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ABSTRACT: Essential Elements of Significant Stratigraphic Exploration Plays in Ordovician to Lower Permian Carbonates in the Midland Basin


Review of reservoir models suggest potential for a variety of stratigraphic plays in Ordovician to Lower Permian rocks in the Midland Basin (MB). Exploration in the Ellenburger, e.g., has traditionally focused on karst paleocaverns. The majority of fields and plays in the MB are also karst-related, but in contrast, they include buried hills, subunconformity truncation of porous dolomites, and intraformational porosity related to earlier episodes of karstification. Zonal subdivision of the Ellenburger is essential in mapping these plays, which can be complicated by structures, and is effectively approached by lithostratigraphic studies employing insoluble residues. Principal entrapment styles in Fusselman and Devonian strata in the MB likewise are represented by buried hills and subunconformity truncations, wherein similar recognition of paleogeomorphic features, and analysis of timing of dolomitization, are critical in reservoir predictions.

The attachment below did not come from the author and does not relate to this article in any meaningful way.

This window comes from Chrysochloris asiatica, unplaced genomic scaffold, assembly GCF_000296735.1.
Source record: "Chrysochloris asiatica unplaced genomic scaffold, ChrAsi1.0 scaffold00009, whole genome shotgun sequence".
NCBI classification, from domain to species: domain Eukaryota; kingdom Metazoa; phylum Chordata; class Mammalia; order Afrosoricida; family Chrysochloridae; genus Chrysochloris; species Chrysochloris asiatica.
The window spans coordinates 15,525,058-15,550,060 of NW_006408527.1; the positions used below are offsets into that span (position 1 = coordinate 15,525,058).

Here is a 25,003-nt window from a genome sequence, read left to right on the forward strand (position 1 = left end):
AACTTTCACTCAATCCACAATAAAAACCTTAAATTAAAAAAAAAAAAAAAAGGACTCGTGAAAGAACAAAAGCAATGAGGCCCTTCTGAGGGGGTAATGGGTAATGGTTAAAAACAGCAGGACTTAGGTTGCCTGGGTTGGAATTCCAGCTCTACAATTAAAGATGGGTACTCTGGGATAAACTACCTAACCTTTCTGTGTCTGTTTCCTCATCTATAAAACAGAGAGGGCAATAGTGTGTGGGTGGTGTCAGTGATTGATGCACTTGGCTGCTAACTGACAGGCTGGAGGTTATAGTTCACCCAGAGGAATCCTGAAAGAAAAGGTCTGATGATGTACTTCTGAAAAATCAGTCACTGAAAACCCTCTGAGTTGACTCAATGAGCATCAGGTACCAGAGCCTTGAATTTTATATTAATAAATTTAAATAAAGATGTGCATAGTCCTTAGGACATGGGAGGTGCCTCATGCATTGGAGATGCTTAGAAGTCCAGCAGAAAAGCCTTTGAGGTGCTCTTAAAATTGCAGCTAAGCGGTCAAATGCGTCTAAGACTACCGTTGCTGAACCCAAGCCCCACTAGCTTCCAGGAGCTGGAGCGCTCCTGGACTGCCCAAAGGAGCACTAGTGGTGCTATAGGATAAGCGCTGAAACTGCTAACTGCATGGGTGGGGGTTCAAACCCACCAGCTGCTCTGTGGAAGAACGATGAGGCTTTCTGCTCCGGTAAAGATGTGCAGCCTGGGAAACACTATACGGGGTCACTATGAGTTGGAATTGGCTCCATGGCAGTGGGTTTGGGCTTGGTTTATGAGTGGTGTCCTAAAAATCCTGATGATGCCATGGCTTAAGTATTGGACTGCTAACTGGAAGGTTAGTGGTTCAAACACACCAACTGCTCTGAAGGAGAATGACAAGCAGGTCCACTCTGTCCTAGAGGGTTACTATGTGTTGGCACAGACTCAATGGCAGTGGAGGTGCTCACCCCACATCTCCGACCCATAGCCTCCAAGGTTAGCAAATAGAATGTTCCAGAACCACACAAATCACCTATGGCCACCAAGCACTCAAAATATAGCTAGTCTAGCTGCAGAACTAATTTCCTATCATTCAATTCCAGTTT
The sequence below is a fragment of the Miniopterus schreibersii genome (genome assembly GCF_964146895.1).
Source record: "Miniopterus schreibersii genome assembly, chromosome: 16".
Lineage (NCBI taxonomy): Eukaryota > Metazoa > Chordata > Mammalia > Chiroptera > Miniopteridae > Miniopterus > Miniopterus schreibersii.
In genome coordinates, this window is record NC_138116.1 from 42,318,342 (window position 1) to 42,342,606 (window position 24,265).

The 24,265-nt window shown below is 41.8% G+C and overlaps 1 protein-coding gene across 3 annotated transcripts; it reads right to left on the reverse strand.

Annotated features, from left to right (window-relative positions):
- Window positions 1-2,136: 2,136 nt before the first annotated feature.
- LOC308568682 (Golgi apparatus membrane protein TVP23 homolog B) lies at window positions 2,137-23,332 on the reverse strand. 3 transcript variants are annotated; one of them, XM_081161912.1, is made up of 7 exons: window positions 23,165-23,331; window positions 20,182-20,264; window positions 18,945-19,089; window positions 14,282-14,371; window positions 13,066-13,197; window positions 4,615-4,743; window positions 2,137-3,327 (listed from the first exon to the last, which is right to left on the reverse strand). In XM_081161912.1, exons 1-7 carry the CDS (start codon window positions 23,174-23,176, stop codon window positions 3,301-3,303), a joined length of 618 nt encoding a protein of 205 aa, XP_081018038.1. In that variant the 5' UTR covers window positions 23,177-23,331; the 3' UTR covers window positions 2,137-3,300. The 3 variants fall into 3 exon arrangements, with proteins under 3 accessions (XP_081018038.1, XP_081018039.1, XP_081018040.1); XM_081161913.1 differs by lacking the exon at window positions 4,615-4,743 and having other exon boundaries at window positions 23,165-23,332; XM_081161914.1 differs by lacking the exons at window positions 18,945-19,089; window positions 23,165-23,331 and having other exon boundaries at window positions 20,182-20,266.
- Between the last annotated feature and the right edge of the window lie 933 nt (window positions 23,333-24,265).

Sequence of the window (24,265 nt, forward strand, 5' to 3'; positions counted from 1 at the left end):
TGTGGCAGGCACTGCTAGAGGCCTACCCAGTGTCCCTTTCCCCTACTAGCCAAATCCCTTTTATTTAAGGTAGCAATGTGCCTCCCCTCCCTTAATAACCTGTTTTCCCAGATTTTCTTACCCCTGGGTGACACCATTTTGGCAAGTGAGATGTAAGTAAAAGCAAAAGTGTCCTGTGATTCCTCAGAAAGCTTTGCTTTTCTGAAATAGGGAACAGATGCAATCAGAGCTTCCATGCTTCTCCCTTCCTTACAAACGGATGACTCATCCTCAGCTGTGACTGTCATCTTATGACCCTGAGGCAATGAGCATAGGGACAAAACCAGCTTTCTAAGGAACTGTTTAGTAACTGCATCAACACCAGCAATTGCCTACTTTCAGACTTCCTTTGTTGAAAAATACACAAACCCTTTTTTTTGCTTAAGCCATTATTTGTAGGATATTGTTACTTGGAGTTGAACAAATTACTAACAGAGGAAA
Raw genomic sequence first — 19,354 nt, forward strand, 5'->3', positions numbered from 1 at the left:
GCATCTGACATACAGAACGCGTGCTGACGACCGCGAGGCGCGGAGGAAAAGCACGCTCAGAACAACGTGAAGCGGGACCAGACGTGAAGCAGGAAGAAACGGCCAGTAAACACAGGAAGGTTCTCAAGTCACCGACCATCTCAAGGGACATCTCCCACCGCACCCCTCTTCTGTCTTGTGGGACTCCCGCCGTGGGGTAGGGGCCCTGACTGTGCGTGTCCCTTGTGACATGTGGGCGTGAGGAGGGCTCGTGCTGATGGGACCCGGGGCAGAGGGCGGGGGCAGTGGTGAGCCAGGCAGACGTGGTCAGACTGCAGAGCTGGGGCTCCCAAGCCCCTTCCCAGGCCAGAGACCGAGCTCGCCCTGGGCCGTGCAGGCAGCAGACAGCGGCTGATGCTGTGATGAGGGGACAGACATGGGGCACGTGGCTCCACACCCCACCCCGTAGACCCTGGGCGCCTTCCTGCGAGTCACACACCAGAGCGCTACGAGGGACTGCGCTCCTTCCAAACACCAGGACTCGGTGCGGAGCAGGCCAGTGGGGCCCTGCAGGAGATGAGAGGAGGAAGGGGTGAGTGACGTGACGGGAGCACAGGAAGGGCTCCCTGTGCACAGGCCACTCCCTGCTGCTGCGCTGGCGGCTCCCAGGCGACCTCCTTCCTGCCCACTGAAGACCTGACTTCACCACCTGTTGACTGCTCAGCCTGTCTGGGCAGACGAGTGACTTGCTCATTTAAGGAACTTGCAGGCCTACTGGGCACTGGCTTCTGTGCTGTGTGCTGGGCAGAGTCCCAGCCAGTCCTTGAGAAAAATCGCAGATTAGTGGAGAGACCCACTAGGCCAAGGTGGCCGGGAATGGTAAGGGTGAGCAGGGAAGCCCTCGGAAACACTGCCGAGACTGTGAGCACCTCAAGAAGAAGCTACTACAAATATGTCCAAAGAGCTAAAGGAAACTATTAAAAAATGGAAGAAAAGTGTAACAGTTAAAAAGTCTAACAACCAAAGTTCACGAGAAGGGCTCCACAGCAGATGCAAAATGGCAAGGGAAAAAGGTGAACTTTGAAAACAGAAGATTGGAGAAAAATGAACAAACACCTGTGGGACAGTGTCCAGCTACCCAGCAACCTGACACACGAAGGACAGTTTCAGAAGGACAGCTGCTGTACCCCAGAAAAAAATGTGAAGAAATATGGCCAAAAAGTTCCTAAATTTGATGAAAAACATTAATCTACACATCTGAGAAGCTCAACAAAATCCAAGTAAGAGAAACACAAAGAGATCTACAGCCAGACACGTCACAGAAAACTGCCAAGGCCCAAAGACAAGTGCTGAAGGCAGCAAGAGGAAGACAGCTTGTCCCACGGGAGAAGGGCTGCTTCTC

Lowstand-highstand cyclicity exerted contrasting controls on reservoir occurrence, particularly in slope facies in Pennsylvanian and Lower Permian rocks. Lowstand banks/reefs, typically associated with carbonate conglomerates, were deposited basinward of the highstand margins of the Horseshoe Atoll, Eastern Shelf, and Central Basin Platform (CBP). In contrast, potential reservoir facies in either dolomitized carbonate megabreccias or "turbidite" limestones were deposited in slope environments during highstands in Lower Permian strata. Both of these plays are readily mapped by paleofacies studies, fusulinid biostratigraphy, and analysis/prediction of porosity formation via petrography and geochemistry.

AAPG Search and Discovery Article #90947©1997 AAPG Southwest Section Meeting, San Angelo, Texas